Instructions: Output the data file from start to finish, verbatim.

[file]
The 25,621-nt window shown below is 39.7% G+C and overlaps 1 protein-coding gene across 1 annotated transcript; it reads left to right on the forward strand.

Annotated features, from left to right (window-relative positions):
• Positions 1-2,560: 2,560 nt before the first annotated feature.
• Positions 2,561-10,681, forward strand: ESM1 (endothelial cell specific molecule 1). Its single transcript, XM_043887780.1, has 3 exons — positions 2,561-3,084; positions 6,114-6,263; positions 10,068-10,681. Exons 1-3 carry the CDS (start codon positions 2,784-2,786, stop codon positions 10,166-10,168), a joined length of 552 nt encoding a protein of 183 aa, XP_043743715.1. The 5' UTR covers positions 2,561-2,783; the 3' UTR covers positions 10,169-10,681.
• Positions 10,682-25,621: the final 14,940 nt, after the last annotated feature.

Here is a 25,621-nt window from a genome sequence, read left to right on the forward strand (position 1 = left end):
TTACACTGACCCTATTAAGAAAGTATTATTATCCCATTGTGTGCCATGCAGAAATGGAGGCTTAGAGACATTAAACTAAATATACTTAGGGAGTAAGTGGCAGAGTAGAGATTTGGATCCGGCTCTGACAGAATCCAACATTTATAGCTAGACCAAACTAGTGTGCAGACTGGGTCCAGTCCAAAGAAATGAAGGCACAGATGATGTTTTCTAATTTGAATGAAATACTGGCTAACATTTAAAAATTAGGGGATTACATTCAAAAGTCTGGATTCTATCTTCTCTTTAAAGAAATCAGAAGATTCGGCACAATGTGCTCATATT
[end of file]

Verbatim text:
The 25,621-nt window shown below is 39.7% G+C and overlaps 1 protein-coding gene across 1 annotated transcript; it reads left to right on the forward strand.

Annotated features, from left to right (window-relative positions):
• Positions 1-2,560: 2,560 nt before the first annotated feature.
• Positions 2,561-10,681, forward strand: ESM1 (endothelial cell specific molecule 1). Its single transcript, XM_043887780.1, has 3 exons — positions 2,561-3,084; positions 6,114-6,263; positions 10,068-10,681. Exons 1-3 carry the CDS (start codon positions 2,784-2,786, stop codon positions 10,166-10,168), a joined length of 552 nt encoding a protein of 183 aa, XP_043743715.1. The 5' UTR covers positions 2,561-2,783; the 3' UTR covers positions 10,169-10,681.
• Positions 10,682-25,621: the final 14,940 nt, after the last annotated feature.

Here is a 25,621-nt window from a genome sequence, read left to right on the forward strand (position 1 = left end):
TTACACTGACCCTATTAAGAAAGTATTATTATCCCATTGTGTGCCATGCAGAAATGGAGGCTTAGAGACATTAAACTAAATATACTTAGGGAGTAAGTGGCAGAGTAGAGATTTGGATCCGGCTCTGACAGAATCCAACATTTATAGCTAGACCAAACTAGTGTGCAGACTGGGTCCAGTCCAAAGAAATGAAGGCACAGATGATGTTTTCTAATTTGAATGAAATACTGGCTAACATTTAAAAATTAGGGGATTACATTCAAAAGTCTGGATTCTATCTTCTCTTTAAAGAAATCAGAAGATTCGGCACAATGTGCTCATATT